Unions were furious at the removal of masks in classrooms yesterday night and accused Boris Johnson, of failing his ‘duty to care’ for teachers.

On Wednesday, the Prime Minister removed a variety of restrictions including work-from-home guidance elimination and the removal of Covid passes for large venues.

Students will be able to remove their face covers while at school starting today.

While the movement was welcomed in some parts as a significant step in normalizing life, others warned that too much lifting of curbs could cause even more chaos.

Joint general secretary Dr Mary Bousted said: ‘Schools and colleges are still feeling the impact of Covid-19. 

From today, it will also no longer be mandatory for pupils to wear face coverings while learning at school

Today, pupils will not be required to use face covers while at school.

The Prime Minister lifted a range of restrictions on Wednesday, including axing work from home guidance and removing the need for Covid passes at large venues next week

A range of restrictions were lifted by the Prime Minister on Wednesday. These included the removal of work-from-home guidance as well as the elimination or reduction in Covid passes required at large venues.

“The ONS’s latest infection survey updates show that 1 in 10 Primary Age pupils has Covid-19. 

“While there is a decline in secondary school age children, this is not a cause for concern. Schools have only been back for a short period of time since Christmas, so it is possible that this trend may continue. 

“Such uncertainty could result in a greater risk of disruption for children and staff, with them having to be isolated.

“We are worried to see the Covid-19-related absence when figures will be released next week. 

“The danger is that we remove restrictions too soon before the consequences of returning to school are obvious. 

“This will cause more disruption to education, which is very worrying especially for those pupils who are taking the national exams next year and whose education was already so severely disrupted.

The Government must not just make statements to save Boris Johnson’s job. It should instead exercise a duty of care towards the nation’s children and those who teach them. 

‘This disruption is at the door of the Government who should have got ventilation and filtration solutions in place before Omicron as advised by SAGE and they should be getting these solutions in place urgently now to ensure ​interruption of education remains at the minimum.’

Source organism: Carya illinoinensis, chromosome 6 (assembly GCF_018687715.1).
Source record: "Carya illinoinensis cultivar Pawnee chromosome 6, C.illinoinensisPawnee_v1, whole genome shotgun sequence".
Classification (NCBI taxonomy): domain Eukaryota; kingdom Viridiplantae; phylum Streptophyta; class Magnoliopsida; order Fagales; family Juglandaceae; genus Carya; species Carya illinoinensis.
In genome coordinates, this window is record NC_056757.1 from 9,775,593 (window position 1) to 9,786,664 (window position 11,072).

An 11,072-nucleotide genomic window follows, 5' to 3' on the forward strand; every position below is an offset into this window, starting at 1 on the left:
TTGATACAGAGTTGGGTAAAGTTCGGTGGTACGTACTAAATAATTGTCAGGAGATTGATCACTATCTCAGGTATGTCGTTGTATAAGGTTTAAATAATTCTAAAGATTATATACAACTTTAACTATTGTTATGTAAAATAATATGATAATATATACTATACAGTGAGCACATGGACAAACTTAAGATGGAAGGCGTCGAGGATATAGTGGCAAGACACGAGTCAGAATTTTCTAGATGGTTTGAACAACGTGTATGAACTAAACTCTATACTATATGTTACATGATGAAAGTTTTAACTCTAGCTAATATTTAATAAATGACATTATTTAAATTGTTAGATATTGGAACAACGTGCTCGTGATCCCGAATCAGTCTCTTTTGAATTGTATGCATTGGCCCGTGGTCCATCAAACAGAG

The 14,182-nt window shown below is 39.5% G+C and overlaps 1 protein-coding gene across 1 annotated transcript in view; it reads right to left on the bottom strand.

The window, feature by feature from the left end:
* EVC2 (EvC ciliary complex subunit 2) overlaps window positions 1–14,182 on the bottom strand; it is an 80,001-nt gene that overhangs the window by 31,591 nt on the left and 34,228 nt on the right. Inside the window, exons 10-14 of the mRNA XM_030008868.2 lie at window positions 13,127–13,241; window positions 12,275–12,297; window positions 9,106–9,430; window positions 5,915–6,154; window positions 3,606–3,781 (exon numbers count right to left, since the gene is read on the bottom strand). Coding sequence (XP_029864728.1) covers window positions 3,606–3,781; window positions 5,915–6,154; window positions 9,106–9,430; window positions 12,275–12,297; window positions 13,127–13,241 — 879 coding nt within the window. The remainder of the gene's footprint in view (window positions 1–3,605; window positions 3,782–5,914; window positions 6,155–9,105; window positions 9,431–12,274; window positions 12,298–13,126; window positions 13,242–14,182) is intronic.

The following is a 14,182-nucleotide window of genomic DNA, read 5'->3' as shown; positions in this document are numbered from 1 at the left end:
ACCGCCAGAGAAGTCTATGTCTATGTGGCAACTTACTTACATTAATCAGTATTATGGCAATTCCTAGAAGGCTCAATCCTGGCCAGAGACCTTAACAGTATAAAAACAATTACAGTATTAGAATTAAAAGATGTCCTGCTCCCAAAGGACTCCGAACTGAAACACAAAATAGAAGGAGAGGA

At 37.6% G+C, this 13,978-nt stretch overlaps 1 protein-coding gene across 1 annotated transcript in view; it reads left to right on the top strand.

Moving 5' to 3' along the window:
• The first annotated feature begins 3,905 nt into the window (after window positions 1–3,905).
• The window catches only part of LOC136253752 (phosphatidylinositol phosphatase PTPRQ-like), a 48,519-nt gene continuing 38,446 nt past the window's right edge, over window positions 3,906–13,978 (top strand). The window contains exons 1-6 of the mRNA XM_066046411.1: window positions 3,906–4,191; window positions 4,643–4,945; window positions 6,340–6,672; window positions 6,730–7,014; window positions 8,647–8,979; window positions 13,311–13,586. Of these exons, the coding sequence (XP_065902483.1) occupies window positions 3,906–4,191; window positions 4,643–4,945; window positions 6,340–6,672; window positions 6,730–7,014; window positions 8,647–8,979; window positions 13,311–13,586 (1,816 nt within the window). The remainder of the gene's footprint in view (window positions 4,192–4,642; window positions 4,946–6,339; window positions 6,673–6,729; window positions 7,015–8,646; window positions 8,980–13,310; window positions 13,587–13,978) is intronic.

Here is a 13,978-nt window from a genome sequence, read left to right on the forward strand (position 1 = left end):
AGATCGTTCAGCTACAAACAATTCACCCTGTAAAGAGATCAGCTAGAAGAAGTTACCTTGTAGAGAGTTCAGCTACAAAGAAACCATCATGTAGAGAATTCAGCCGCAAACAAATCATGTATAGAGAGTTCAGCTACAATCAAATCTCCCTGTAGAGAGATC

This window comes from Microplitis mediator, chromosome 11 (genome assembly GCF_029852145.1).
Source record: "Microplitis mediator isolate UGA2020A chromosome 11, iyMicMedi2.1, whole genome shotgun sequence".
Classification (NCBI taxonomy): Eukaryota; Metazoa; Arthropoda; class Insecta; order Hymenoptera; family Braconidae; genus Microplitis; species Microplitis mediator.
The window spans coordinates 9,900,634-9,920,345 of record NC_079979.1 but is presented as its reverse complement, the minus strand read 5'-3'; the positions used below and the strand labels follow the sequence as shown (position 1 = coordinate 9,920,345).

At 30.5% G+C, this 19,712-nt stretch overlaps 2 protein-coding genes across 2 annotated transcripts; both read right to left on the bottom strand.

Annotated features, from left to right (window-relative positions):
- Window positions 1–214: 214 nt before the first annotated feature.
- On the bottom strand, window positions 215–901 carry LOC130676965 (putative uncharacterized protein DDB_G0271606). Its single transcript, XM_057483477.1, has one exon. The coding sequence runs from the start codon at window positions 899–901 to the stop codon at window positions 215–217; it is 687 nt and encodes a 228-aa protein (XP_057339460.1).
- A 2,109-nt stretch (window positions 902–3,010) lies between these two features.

Teachers warned students that it would take them more than 18 years to catch up, after they have fallen behind in their studies because of Covid.

A survey of 4610 teachers across England found that state school teachers had a higher likelihood to provide gloomy outlooks than those in private schools. This was according to Bett, a leading EdTech conference.

Study showed that 14% of private secondary school teachers and 23% in private schools did not see pupils fall behind because of closures, Covid-related absences, or other factors.

It comes after teachers also warned that pupils will take more than 18 months to catch up after falling behind on their studies due to Covid

After teachers had warned students that Covid would make it more difficult for them to catch up, they were also alarmed. 

Private secondary school teachers believed their pupils would catch-up in six months. Only 3 percent of state school teachers believed that pupils were behind, whereas 19% in private schools thought so.

Partly, this could be due to private schools adapting quicker to online learning by giving students laptops. 

36% of teachers working in primary schools believed that it would take pupils 18 months to catch up. Only 22% of teachers at secondary state schools agreed.

The overall outlook of classroom teachers was slightly less pessimistic that those working as headteachers and members of senior leadership teams (SLT).

32% of coalface teachers thought that it would take at least 18 months, as opposed to 31% of those who did SLT or 28% of the heads.

Analyzing by subject, the language teachers and Key Stage 2 primary teachers were most pessimistic. 34% believed it would take longer than 18 months. 

It also emerged that nearly four in ten – 38 per cent – of teachers agree or strongly agree with banning school closures and classing them as ‘essential infrastructure’.

Rob Halfon (a Tory senior MP and chairman of the education select panel), proposes the move. He wants school closings to be prohibited unless they’re voted in parliament.  

Eve Harper (director of Bett), who ordered the study, said, ‘Our survey clearly shows that teachers are concerned about the fact that the learning gap is growing since the pandemic. Teachers are more concerned that Covid will not catch up in 18 months.

The time it may take state school teachers for students to regain lost learning is quite different from private school teachers.

“Education Technology has played a pivotal role in remote learning. However, it’s clear that educators have a lot to do. Teachers must feel valued and supported.